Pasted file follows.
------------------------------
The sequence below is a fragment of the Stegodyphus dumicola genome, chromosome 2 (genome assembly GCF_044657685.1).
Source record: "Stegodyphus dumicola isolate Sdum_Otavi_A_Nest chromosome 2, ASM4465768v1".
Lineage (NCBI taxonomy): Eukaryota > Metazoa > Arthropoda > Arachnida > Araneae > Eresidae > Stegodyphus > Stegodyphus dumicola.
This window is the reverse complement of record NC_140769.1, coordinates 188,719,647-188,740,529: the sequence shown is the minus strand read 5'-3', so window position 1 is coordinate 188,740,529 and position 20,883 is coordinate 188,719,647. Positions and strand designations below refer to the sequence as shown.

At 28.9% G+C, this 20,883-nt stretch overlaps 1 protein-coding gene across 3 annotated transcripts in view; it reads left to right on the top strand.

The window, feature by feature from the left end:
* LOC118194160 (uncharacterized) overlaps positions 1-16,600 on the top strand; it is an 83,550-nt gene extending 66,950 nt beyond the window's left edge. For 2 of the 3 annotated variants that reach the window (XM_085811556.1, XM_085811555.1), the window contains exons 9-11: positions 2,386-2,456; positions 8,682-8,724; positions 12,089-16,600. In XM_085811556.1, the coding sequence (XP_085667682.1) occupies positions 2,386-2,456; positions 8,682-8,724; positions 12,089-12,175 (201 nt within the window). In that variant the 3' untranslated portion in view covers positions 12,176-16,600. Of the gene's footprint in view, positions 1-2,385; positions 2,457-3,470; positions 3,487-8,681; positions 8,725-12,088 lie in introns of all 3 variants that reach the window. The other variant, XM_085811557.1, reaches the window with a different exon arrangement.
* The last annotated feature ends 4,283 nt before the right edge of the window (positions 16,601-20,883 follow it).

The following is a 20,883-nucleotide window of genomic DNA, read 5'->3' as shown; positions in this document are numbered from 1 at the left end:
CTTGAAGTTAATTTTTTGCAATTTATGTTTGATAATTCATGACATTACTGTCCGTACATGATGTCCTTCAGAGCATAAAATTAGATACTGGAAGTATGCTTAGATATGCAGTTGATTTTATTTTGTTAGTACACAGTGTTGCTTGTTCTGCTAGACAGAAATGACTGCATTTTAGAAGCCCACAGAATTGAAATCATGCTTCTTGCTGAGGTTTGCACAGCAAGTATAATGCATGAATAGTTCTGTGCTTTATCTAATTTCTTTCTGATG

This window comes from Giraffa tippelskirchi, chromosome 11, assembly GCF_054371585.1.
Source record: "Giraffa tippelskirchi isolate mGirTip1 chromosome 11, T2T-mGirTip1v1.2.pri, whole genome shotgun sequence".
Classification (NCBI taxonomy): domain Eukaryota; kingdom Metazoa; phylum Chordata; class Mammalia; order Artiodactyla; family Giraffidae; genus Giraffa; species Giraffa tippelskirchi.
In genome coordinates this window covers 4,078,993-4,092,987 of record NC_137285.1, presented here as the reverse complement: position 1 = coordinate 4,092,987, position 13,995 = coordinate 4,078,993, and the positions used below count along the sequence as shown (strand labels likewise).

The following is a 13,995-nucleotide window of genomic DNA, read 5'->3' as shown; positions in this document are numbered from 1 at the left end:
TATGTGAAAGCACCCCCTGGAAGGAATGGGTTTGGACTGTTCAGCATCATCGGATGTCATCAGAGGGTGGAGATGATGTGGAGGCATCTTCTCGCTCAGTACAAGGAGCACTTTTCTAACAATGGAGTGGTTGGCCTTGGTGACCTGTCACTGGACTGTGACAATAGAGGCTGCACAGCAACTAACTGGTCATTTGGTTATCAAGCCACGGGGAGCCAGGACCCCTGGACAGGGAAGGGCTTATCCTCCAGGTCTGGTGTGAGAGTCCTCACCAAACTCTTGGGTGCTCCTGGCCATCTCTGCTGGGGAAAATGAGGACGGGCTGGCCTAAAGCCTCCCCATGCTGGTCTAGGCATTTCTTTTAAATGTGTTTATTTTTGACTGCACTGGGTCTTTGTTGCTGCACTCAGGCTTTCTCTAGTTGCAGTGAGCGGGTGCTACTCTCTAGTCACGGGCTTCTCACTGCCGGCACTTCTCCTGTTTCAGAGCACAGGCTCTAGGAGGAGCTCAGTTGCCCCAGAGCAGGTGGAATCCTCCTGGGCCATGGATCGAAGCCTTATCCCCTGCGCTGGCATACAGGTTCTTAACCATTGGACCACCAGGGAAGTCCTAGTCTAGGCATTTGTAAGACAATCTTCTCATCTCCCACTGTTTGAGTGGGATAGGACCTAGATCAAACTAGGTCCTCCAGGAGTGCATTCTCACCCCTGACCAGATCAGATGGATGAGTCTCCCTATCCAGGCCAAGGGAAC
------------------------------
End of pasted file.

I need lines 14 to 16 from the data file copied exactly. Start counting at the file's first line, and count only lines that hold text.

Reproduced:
In genome coordinates this window covers 4,078,993-4,092,987 of record NC_137285.1, presented here as the reverse complement: position 1 = coordinate 4,092,987, position 13,995 = coordinate 4,078,993, and the positions used below count along the sequence as shown (strand labels likewise).

The following is a 13,995-nucleotide window of genomic DNA, read 5'->3' as shown; positions in this document are numbered from 1 at the left end:
TATGTGAAAGCACCCCCTGGAAGGAATGGGTTTGGACTGTTCAGCATCATCGGATGTCATCAGAGGGTGGAGATGATGTGGAGGCATCTTCTCGCTCAGTACAAGGAGCACTTTTCTAACAATGGAGTGGTTGGCCTTGGTGACCTGTCACTGGACTGTGACAATAGAGGCTGCACAGCAACTAACTGGTCATTTGGTTATCAAGCCACGGGGAGCCAGGACCCCTGGACAGGGAAGGGCTTATCCTCCAGGTCTGGTGTGAGAGTCCTCACCAAACTCTTGGGTGCTCCTGGCCATCTCTGCTGGGGAAAATGAGGACGGGCTGGCCTAAAGCCTCCCCATGCTGGTCTAGGCATTTCTTTTAAATGTGTTTATTTTTGACTGCACTGGGTCTTTGTTGCTGCACTCAGGCTTTCTCTAGTTGCAGTGAGCGGGTGCTACTCTCTAGTCACGGGCTTCTCACTGCCGGCACTTCTCCTGTTTCAGAGCACAGGCTCTAGGAGGAGCTCAGTTGCCCCAGAGCAGGTGGAATCCTCCTGGGCCATGGATCGAAGCCTTATCCCCTGCGCTGGCATACAGGTTCTTAACCATTGGACCACCAGGGAAGTCCTAGTCTAGGCATTTGTAAGACAATCTTCTCATCTCCCACTGTTTGAGTGGGATAGGACCTAGATCAAACTAGGTCCTCCAGGAGTGCATTCTCACCCCTGACCAGATCAGATGGATGAGTCTCCCTATCCAGGCCAAGGGAAC